Due to the ability of this virus to cause asymptomatic infection, the infectivity of this infection, its high prevalence, and contribution to mortality and morbidity, it is essential for all individuals to know their HBV status. Moreover, much of the available data on prevalence of hepatitis B infection is concentrated around pregnant women, blood donors, and health workers.
Hence, we undertook this study to determine the seroprevalence of hepatitis B surface antigenemia in two rural communities who hardly have access to such screening programs.
| Methods|| |
Study area and population
This descriptive cross-sectional study was carried out in January 2017 in Ituku and Ozalla communities in Awgu Local Government Area of Enugu State. Enugu state is a rain forest region situated in the South-East of Nigeria, with a land mass of 7534 km 2 and a population of 3,267,837 as at 2006 national population census. The residents of the two communities are mostly of Igbo tribe with farming as their major occupation.
Study design and sample collection
A health outreach program was conducted in the two communities. Advocacy visits were made to the traditional rulers of the two communities and their approval was obtained a week prior to the outreach program. The management of the health center located in the communities where the exercise took place was also contacted and their approval was obtained. The choice of the health centers was essentially due to proximity to the community inhabitants, space, and convenience. Awareness was created through information dissemination in churches and market places.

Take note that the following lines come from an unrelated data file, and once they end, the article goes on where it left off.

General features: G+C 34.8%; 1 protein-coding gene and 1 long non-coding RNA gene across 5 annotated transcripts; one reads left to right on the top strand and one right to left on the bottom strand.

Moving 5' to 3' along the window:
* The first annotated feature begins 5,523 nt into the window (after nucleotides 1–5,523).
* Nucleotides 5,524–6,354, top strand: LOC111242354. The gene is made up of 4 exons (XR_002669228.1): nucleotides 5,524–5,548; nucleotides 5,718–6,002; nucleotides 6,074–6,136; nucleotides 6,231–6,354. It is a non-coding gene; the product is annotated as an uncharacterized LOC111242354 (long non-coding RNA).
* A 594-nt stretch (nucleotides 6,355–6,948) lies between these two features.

Apparently healthy consenting individuals who presented for the outreach exercise were recruited after the purpose of the study was explained to them and confidentiality of data assured. Screening was done by trained personnel drawn from the University of Nigeria Teaching Hospital (UNTH), Enugu. Sample collection was carried out by aseptically collecting 4 mL of venous blood by venipuncture into EDTA bottles. This was to allow for repeat testing in case of invalid results. Clear plasma separated from the red cells on standing was then extracted using Pasteur pipette and presence of hepatitis B surface antigen (HBsAg) determined using HBsAg chromatographic immunoassay rapid test strips (Biotest, China). This test was carried out according to the manufacturer's instructions. This test strip has analytical sensitivity of 1 ng/mL of HBsAg, relative sensitivity of 99.2% (95% confidence interval 98.3%–99.7%), and relative specificity of 99.4% (95% confidence interval 98.9%–99.7%). Participants with reactive samples were referred to the gastroenterology unit of UNTH for follow-up while those with nonreactive samples were counseled.
The study proposal was reviewed and approved by the Health Research Ethics Committee of the UNTH. Informed consent was also obtained from prospective participants after explaining the purpose of the study in English or native language. For minors <18 years, consent was obtained from the parents or guardians.
Collected data were entered into a Microsoft Excel spreadsheet and analyzed using EpiInfo 3.5.1 (CDC, Atlanta, GA, USA). Continuous variables were summarized as means (±standard deviation) and categorical variables as counts and percentages. Chi-square test was used to compare categorical data. Exact P values are reported as test of statistical significance.
| Results|| |